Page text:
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Abstract: SA-PO492

A Novel Form of Renal Tubular Acidosis (RTA) Associated With Immune Checkpoint Inhibitors: A Case Report and Literature Review

Session Information

Category: Fluid‚ Electrolyte‚ and Acid-Base Disorders

  • 1002 Fluid‚ Electrolyte‚ and Acid-Base Disorders: Clinical


  • Weiner, I. David, Gainesville VAMC, Gainesville, Florida, United States
  • Lee, Hyun-Wook, University of Florida College of Medicine, Gainesville, Florida, United States
  • Clapp, William L., University of Florida College of Medicine, Gainesville, Florida, United States
  • Shah, Chintan Vimalkumar, University of Florida College of Medicine, Gainesville, Florida, United States

Immune checkpoint inhibitors (ICI) are increasingly being used as anti-neoplastic therapy. This report describes a case linking ICI therapy to a novel form of RTA, which we term Type V RTA.

Case Description

A 46 yo female with metastatic cancer was treated with Carboplatin-Paclitaxel-Pembrolizumab followed by maintenance pembrolizumab. Three months after starting maintenance pembrolizumab, she developed hypokalemic (K, 3.2 mM) normal-gap metabolic acidosis (tCO2, 15 mM). Renal function was preserved (creatinine, 0.6 mg/dl), and the urine pH was 6.0. Urinary ammonia, estimated using urine anion gap (+27 mM) and urine osmole gap (83 mOsmol/kg H2O), was not elevated. Urinary citrate in a 24-hour collection was undetectable. A diagnosis of ICI-associated RTA was made, and pembrolizumab was held. A kidney biopsy showed proximal tubule vacuolization but no tubulitis, tubular necrosis, or interstitial nephritis. K-citrate treatment normalized the acidosis and hypokalemia; urine pH remained 6.0 during therapy. The RTA spontaneously resolved over four months.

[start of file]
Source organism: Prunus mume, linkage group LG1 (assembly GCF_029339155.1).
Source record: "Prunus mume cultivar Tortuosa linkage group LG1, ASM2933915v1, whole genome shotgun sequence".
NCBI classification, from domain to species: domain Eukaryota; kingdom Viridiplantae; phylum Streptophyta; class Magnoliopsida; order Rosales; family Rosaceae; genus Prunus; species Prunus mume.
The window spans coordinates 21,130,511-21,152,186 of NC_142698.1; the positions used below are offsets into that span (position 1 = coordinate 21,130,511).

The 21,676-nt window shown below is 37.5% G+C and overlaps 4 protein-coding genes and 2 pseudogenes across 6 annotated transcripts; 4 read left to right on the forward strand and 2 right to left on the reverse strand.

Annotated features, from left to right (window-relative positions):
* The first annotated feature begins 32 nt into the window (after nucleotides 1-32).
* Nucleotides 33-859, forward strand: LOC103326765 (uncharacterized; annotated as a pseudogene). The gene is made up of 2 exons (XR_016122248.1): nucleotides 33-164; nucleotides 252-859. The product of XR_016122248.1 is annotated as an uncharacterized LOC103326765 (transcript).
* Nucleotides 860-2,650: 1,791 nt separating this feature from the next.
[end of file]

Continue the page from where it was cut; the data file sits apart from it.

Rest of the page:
Immunohistochemistry of the biopsy specimen for key acid-base transporters, NBCe1, H-ATPase, and Rhesus C Glycoprotein, showed normal expression and localization compared to control tissue. Ultrastructural analysis showed proximal tubule apical and basolateral vacuolization. A review of medical literature identified 7 previous cases of RTA associated with PD-1 therapy. Urine pH was 6.0 in 3, 6.3 in one, 6.5 in two, and 6.7 in one case.


This case represents a novel form of RTA, which we term Type V RTA. Type II (proximal) RTA is excluded given the persistent urine acidification during alkali therapy and undetectable urinary citrate. Intact urine acidification excludes Type I (distal) RTA. The absence of hyperkalemia excludes Type IV (hyperkalemic) RTA. Instead, we postulate that this case represents a novel form of RTA, Type V RTA, which is characterized by normal gap metabolic acidosis, impaired ammonia excretion despite intact urine acidification, the absence of hyperkalemia, and intact ability to decrease urinary citrate. A case review identifies several similar cases, all associated with anti-PD1 therapy. We suggest the etiology is impaired proximal tubule ammonia generation, which may be related to the proximal tubule vacuolization observed.